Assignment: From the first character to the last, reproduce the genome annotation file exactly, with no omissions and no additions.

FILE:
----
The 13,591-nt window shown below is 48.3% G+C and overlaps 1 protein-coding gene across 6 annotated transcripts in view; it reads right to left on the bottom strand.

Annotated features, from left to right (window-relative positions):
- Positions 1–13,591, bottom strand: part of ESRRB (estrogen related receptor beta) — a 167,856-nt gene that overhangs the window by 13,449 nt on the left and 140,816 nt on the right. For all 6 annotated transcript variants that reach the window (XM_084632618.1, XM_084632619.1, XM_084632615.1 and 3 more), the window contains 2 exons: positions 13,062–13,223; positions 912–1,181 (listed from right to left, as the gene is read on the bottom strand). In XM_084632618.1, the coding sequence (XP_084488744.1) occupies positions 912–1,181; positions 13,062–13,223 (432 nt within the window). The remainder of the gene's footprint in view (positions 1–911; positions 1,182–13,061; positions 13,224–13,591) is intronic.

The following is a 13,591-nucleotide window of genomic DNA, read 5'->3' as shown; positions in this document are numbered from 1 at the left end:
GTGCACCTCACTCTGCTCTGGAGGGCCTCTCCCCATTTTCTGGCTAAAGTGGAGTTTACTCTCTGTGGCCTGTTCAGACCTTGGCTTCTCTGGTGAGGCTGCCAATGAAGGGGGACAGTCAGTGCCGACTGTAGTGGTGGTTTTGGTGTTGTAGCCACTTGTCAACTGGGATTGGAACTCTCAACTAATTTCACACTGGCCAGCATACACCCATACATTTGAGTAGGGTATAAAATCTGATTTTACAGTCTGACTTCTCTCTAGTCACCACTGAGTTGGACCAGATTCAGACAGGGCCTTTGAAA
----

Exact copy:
The 13,591-nt window shown below is 48.3% G+C and overlaps 1 protein-coding gene across 6 annotated transcripts in view; it reads right to left on the bottom strand.

Annotated features, from left to right (window-relative positions):
- Positions 1–13,591, bottom strand: part of ESRRB (estrogen related receptor beta) — a 167,856-nt gene that overhangs the window by 13,449 nt on the left and 140,816 nt on the right. For all 6 annotated transcript variants that reach the window (XM_084632618.1, XM_084632619.1, XM_084632615.1 and 3 more), the window contains 2 exons: positions 13,062–13,223; positions 912–1,181 (listed from right to left, as the gene is read on the bottom strand). In XM_084632618.1, the coding sequence (XP_084488744.1) occupies positions 912–1,181; positions 13,062–13,223 (432 nt within the window). The remainder of the gene's footprint in view (positions 1–911; positions 1,182–13,061; positions 13,224–13,591) is intronic.

The following is a 13,591-nucleotide window of genomic DNA, read 5'->3' as shown; positions in this document are numbered from 1 at the left end:
GTGCACCTCACTCTGCTCTGGAGGGCCTCTCCCCATTTTCTGGCTAAAGTGGAGTTTACTCTCTGTGGCCTGTTCAGACCTTGGCTTCTCTGGTGAGGCTGCCAATGAAGGGGGACAGTCAGTGCCGACTGTAGTGGTGGTTTTGGTGTTGTAGCCACTTGTCAACTGGGATTGGAACTCTCAACTAATTTCACACTGGCCAGCATACACCCATACATTTGAGTAGGGTATAAAATCTGATTTTACAGTCTGACTTCTCTCTAGTCACCACTGAGTTGGACCAGATTCAGACAGGGCCTTTGAAA